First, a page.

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Stepping into the world of upcycling
Stepping into the world of upcycling
Paul Molga

PARIS — Can we one day live in a world where there's zero trash?

A German chemist named Michael Braungart believes it is possible. He encourages companies to put a complete end to waste in The Upcycle: Beyond Sustainability — Designing for Abundance, a book he co-wrote with U.S. architect and designer William McDonough.

"The trash can means failure," says Braungart. "We need to design not to waste."

In order to reach this goal, Braungart believes a worldwide bank of raw materials needs to be created. "Nature works in cycles of biological metabolism. Let's imitate nature with technical metabolism," he says. "Manufacturers need to know the resources they have at their disposal, to know where to find them and when they can harvest them to be used as nutrients for other products. This collaborative system will allow industries to monitor and plan the reuse of all materials in circulation around the world."

Braungart is trying to convince an audience beyond intellectuals and environmentalists the value of his argument. A former Greenpeace activist, Braungart came up with the concept of a "circular economy" with McDonough and introduced it in the bestseller Cradle to Cradle. The circular economy is one that does not produce waste and pollution: Biological nutrients are designed to reenter the biosphere safely while technical nutrients are designed to circulate at high quality in the production system without entering the biosphere.

"This is what I call ‘upcycle,' the capability to anticipate the lifecycle of all the components of a product so as to organize their recovery and reuse before they're discarded," says Braungart.

But less than 300 companies made the manufacturing changes that a circular economy needs, namely turning the content of our trash bags into a deposit of raw materials.

There's a valid reason for why the system is not catching on. The investment necessary to incorporate manufacturing industries into this virtuous circle is huge. More than 600 billion euros is needed for Europe only, the Ellen MacArthur Foundation estimates.

Braungart fears he won't live to see the benefits of a new consumer era that favors a positive ecological footprint. But a handful of designers have taken on the challenge.

"Waste is what's left when there's no more imagination," says Brieuc Saffré, co-founder of Wiithaa, a firm that helps companies to organize their product flow to reduce waste.

Take their client Wako Plastic, a Japanese company. Wiithaa helped the plastics company find a new application for remaining septic tank filters — as support for walls and roofs. The agency also found that reeds — large quantities of which lie in the factory's surroundings — can be used to produce a bioplastic needed for the creation of jigsaw mats for children, which are then leased to nursery schools. When these mats are overused or damaged, they are sent back to the Wako factory, and thus they are endlessly recycled.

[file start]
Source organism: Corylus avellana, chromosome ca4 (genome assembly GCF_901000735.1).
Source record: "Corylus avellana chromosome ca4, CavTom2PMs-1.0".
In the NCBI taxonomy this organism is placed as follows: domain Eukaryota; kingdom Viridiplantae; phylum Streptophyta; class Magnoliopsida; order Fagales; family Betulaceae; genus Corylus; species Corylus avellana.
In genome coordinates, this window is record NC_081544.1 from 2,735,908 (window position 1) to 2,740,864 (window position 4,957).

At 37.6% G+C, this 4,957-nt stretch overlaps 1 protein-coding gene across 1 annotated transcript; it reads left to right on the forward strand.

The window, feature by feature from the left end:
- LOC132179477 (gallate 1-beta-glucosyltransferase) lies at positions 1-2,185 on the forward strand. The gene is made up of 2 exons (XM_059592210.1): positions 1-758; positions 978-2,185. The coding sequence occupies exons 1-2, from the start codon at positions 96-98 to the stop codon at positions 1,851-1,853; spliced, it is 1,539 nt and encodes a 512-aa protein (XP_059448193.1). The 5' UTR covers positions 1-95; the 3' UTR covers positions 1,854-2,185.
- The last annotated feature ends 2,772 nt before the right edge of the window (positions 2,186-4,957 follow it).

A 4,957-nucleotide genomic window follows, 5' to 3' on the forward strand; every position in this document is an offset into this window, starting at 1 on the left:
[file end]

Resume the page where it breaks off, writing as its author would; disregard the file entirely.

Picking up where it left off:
Wako, of course, needed to reorganize significantly in order to make these changes. "It's a complicated process," Saffré says. "Many companies who consult us eventually decide not to take the step."

Although rare, companies that believe in the circular economy do exist. Sita, a recycling and resource management company, and Veka Recyclage recently collaborated to develop a collection system for end-of-life industrial PVC at waste sorting centers to create recyclable material. Their goal? To make 3,000 tons of useable material.

In 2013, Sita worked in the same way with German plastic company Rehau to set up a collection and recycling system for window-frame scraps. They built a circular supply channel that converted 3,000 tons of waste plastic to new products.

There's no shortage of waste to regenerate. The construction industry creates more than 255 million tons of waste every year in France alone, most of which is PVC from windows, roller blinds, garden fences, and the like, which has be recycled as per European regulation.

Regulation is also forcing the automobile industry to rethink its approach. A joint venture between Renault and Re-Source Industries involves recycling 10 million end-of-life vehicles after they're dismantled across 400 centers in Europe. Now 43% of tires they receive are recycled. So is all the metal they get.

Researchers say they are constantly finding new ways to reuse scores of different types of materials. The upcycle movement apparently has only just gotten started.

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Society

Jehovah's Witnesses Translate The Bible In Indigenous Language — Is This Colonialism?

The Jehovah's Witnesses in Chile have launched a Bible version translated into the native Mapudungun language, evidently indifferent to the concerns of a nation striving to save its identity from the Western cultural juggernaut.

A Mapuche family awaits for Chilean President Gabriel Boric to arrive at the traditional Te Deum in the Cathedral of Santiago, on Chile's Independence Day.

Claudia Andrade

NEUQUÉN — The Bible can now be read in Mapuzugun, the language of the Mapuche, an ancestral nation living across Chile and Argentina. It took the Chilean branch of the Jehovah's Witnesses, a latter-day Protestant church often associated with door-to-door proselytizing and cold calling, three years to translate it into "21st-century Mapuzugun".

The church's Mapuche members in Chile welcomed the book when it was launched in Santiago last June, but some of their brethren see it rather as a cultural imposition. The Mapuche were historically a fighting nation, and fiercely resisted both the Spanish conquerors and subsequent waves of European settlers. They are still fighting for land rights in Chile.

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